Why is racism against Chinese and East Asian people still under-reported?
Even though reports of hate crimes have spiked dramatically, it is believed many more are not reported to authorities. Furthermore, a lot of them are online hate crimes. This may be because:
They do not trust the police.
They don’t believe anything will be done particularly for online hate and vandalism, which is sometimes harder to report and identify the perpetrators.
They are scared to report them.
They don’t want to cause trouble - this rings true for many East Asians who want to keep their heads down and in turn is a reason why they may also be viewed as easy targets for racism; the so-called “Model Minority” stereotype.
Unfortunately, many hate crimes against Chinese and other East Asian people are also under-reported in the media and overlooked by society. Particularly in the U.K., we are led to believe that the most severe attacks are few and far between. Furthermore, the number of Chinese and East Asians working in the media is low and therefore their voices underrepresented, leaving the chances of Sinophobia/Sinophobic attacks being covered very slim.
Some media outlets have also come under fire for using pictures of Asian faces, supermarkets and even takeaway food to accompany some coronavirus-related articles that do not focus on Asians or East Asian people. The government also released a poster about the rules on face coverings featuring the image of an East Asian woman. Research showed that 33% of images used to report COVID-19 in the British media have used been images of Asian or East people. The ethnic Chinese population in the U.K. stands at 0.7% and less for other East Asian minorities, but this is not a case of better representation, instead it just emphasises negative stereotypes and preconceptions.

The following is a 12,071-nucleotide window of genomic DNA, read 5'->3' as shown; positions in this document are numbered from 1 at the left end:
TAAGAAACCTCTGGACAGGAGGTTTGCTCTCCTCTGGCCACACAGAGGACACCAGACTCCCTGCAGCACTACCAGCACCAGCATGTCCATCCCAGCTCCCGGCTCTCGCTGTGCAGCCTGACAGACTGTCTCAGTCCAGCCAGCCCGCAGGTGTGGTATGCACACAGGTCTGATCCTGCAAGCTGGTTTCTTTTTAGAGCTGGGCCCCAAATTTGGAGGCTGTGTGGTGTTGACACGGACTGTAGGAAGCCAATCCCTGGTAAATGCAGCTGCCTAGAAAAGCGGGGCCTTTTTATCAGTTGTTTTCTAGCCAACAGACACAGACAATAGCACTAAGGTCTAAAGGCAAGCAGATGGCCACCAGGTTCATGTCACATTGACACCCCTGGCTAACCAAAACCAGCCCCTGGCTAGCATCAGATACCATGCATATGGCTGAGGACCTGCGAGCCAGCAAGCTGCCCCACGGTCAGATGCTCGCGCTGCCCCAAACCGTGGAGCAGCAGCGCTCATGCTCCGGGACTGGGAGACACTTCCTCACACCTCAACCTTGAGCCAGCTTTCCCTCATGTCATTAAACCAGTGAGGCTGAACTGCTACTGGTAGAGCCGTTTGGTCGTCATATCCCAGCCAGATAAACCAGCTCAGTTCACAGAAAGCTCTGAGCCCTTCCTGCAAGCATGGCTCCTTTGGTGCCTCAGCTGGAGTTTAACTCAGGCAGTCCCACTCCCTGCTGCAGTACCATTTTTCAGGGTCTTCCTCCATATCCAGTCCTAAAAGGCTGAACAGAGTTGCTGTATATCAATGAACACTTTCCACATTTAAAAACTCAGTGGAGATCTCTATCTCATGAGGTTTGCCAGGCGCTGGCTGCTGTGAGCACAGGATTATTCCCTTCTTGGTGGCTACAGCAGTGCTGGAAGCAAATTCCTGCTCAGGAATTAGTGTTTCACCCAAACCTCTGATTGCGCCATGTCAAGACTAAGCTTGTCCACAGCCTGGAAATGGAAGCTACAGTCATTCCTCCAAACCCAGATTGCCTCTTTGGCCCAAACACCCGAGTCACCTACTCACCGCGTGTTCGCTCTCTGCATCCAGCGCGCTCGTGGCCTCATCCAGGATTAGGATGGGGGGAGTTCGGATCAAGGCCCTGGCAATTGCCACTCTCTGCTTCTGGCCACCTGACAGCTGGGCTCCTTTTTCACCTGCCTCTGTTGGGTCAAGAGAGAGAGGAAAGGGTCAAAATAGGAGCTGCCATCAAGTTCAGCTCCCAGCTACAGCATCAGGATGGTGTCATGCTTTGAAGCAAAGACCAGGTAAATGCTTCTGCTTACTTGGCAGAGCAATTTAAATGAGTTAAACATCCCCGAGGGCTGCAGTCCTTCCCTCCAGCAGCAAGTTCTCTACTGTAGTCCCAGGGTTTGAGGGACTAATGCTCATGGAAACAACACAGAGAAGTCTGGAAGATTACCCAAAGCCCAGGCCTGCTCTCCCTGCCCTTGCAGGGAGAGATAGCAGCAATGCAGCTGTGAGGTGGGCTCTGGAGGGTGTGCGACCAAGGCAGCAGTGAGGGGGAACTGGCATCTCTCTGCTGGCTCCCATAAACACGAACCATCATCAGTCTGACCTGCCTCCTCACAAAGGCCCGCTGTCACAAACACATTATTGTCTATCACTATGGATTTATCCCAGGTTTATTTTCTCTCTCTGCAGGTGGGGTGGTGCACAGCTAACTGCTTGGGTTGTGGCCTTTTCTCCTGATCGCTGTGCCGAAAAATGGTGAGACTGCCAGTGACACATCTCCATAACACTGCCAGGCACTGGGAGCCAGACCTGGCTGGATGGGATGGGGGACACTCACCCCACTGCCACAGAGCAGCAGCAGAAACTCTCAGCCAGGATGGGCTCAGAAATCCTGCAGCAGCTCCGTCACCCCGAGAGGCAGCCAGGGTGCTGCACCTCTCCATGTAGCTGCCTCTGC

Sinophobia and anti-Asian and East Asian sentiments are not new and sadly do not look like they are going to simmer down any time soon. More people are now beginning to pay attention to the existence of such sentiments thanks to more U.S. media outlets reporting crimes, particularly those against AAPI (Asian American and Pacific Islanders). This, coupled with social media hashtag trends such as #StopAsianHate and #StopAAPIHate, as well as more people challenging Sinophobia and Yellow Peril both online and in person, provides hope for change and can hopefully educate people.
Here are just some organisations in the U.K. you can turn to for assistance if you need help or support.
UKFCP (The U.K. Federation for Chinese Professionals)
besea.n (Britain’s East and Southeast Asian Network)
SEEAC (Southeast and East Asian Centre)
Stop AAPI Hate is the predominant organisation in the US.
For more articles and resources on this topic, head to our dedicated Racism, Islamophobia & Antisemitism section.